Vibration Surround Sound Headset

Evening all

So to put a long story short, I have a younger brother who loves to play counter strike. I don't play it much myself any more but do remember the fun I used to have on it when I was younger. The thing is, he is deaf (or very close to) and he feels very disadvantaged that he can't use sound to help him not get surprised by opponents.

I essentially want to try make a headset to help him out, which would be a vibrating headset. My idea was that it would have a digital input and the output would be a small vibrator that would vibrate based on amplitude. I'm hoping that each channel can activate a separate vibration.

It definitely won't be perfect, but at least in the end of much 2v2/1v1 it'd allow him to hear anyone sneaking up behind him.

I'm happy to trawl through the wealth of information available on the forums, I just want to know if its possible and any good tips on where to start.

any help is sincerely appreciated, I'm pretty excited to try this and surprise my brother when it's done

You can connect the rear-channels to the Arduino's analog input, and from there your software can detect the presence and/or amplitude of the rear-channel signal. If you want both rear channels, you can use two of the Arduino's analog inputs.

The Arduino cannot accept the negative half of the AC audio waveform, so you do need to [u]bias the input[/u] (two equal-value resistors and a capacitor). With the bias, the readings should be centered around 512 (and silence should read about 512), and you can subtract-out the bias in software.

I'd start with that set-up, and just send the readings to the serial monitor to see what kind of readings you're getting, and that should help you decide if it's going to work.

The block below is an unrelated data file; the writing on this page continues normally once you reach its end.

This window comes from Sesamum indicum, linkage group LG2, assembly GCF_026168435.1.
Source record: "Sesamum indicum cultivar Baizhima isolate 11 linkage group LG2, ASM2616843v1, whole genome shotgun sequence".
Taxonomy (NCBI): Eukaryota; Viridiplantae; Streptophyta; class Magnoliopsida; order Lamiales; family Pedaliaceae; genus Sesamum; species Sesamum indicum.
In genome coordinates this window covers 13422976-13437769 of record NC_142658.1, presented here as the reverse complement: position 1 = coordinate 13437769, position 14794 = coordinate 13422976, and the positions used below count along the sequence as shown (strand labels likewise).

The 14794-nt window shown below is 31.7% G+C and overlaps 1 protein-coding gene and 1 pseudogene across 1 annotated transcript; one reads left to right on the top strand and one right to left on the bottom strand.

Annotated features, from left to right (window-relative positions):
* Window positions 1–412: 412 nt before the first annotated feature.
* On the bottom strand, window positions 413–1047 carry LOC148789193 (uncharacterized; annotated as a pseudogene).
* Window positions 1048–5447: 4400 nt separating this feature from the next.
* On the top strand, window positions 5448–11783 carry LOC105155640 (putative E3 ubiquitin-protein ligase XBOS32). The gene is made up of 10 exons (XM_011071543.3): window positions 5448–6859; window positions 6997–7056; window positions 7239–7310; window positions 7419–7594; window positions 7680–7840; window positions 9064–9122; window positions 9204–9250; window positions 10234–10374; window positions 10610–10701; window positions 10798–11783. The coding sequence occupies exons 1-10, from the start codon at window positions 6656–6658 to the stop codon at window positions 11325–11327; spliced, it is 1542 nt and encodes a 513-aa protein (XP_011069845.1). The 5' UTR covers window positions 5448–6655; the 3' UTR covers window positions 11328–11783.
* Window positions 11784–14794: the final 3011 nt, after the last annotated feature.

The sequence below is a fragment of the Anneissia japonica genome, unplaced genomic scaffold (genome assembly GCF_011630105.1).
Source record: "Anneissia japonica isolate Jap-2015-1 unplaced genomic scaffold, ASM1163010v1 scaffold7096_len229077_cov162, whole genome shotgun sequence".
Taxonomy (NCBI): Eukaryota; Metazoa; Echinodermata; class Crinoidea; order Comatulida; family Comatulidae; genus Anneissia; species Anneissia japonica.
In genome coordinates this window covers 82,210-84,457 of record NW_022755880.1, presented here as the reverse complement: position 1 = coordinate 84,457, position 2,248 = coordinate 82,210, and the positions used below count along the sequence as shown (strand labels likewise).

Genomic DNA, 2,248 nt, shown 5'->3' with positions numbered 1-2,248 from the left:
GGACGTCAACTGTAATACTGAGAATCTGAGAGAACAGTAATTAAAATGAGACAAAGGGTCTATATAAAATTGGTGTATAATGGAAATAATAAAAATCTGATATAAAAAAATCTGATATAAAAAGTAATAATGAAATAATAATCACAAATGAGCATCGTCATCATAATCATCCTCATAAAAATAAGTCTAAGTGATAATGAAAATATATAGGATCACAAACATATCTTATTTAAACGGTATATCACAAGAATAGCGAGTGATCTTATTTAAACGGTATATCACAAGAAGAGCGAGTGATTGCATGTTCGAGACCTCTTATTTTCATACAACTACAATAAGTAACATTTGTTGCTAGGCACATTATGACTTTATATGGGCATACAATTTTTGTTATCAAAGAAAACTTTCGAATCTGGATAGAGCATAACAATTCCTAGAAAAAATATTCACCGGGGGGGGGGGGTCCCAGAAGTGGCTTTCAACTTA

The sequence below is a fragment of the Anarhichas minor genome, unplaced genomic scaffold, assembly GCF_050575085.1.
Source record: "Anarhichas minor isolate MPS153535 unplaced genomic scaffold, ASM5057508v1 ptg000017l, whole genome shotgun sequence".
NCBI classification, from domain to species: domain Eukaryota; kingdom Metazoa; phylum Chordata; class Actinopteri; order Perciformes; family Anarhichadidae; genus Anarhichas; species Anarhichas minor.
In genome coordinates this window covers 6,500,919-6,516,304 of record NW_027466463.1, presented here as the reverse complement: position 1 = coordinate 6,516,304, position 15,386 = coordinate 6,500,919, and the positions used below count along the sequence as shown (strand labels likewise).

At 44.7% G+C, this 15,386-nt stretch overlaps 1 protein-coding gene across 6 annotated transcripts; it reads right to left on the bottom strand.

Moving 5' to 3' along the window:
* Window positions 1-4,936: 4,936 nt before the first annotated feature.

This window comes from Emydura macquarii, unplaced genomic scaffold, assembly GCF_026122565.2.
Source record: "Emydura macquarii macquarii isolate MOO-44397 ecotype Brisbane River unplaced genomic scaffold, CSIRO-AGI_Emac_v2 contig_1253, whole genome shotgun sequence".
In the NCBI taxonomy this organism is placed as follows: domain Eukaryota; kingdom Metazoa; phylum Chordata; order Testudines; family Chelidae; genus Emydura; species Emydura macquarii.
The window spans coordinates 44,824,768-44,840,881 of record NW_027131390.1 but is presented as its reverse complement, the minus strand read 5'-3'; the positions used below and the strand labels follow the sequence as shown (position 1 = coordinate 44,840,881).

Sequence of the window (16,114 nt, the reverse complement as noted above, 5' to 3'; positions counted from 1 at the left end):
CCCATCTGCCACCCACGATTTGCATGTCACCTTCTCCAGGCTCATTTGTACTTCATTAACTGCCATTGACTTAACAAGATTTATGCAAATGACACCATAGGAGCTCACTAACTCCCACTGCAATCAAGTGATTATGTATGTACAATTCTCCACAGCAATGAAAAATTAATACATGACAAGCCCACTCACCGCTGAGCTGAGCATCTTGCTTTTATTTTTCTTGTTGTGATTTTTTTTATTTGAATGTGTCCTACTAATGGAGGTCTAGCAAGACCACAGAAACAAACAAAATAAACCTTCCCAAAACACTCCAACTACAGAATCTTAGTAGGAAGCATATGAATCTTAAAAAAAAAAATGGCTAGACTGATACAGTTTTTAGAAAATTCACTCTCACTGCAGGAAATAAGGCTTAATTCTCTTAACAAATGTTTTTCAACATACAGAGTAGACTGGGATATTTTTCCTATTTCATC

Then you can drive a vibration motor, or maybe generate a low-frequency square wave to create vibration in the headphones. (I'm thinking 10 or 20 Hz, but you'd have to do some experiments.)

In either case, you'll need a driver circuit for the motor or an amplifier to drive the headphones.

I'm pretty excited to try this and surprise my brother when it's done

You can try-out a vibration motor yourself but if you're going to try headphones he'll have to be in-on that part of the development.

There might be a fraction of a second delay while a vibration motor starts-up, so if headphones work that should him a little more reaction-time.

thank you :)

P.S. If you want to experiment with low-frequency tones and headphones, [u]Audacity[/u] has a Generate function that can generate a tone at the frequency of your choice, and you save it as an MP3 or WAV. so, you can do some experiments before you build anything with the Arduino. The Arduino can't generate sine waves, so I'd suggest generating square waves with Audacity.

Your soundcard may have trouble with subsonic waveforms (below around 20Hz) but if you end-up building an amplifier, you can make it go down to DC (zero Hz). You'll hear the harmonics of a square wave (even if it's subsonic and you can't hear the fundamental frequency) but your brother will mostly just feel the vibration.

P.P.S. Or, how about an LED for rear channel sound... Brighter = Louder... or maybe an array of LEDs as a VU meter? Maybe separate LEDs for left-rear & right-rear?

BE AWARE that vibration of the head may cause brain damage.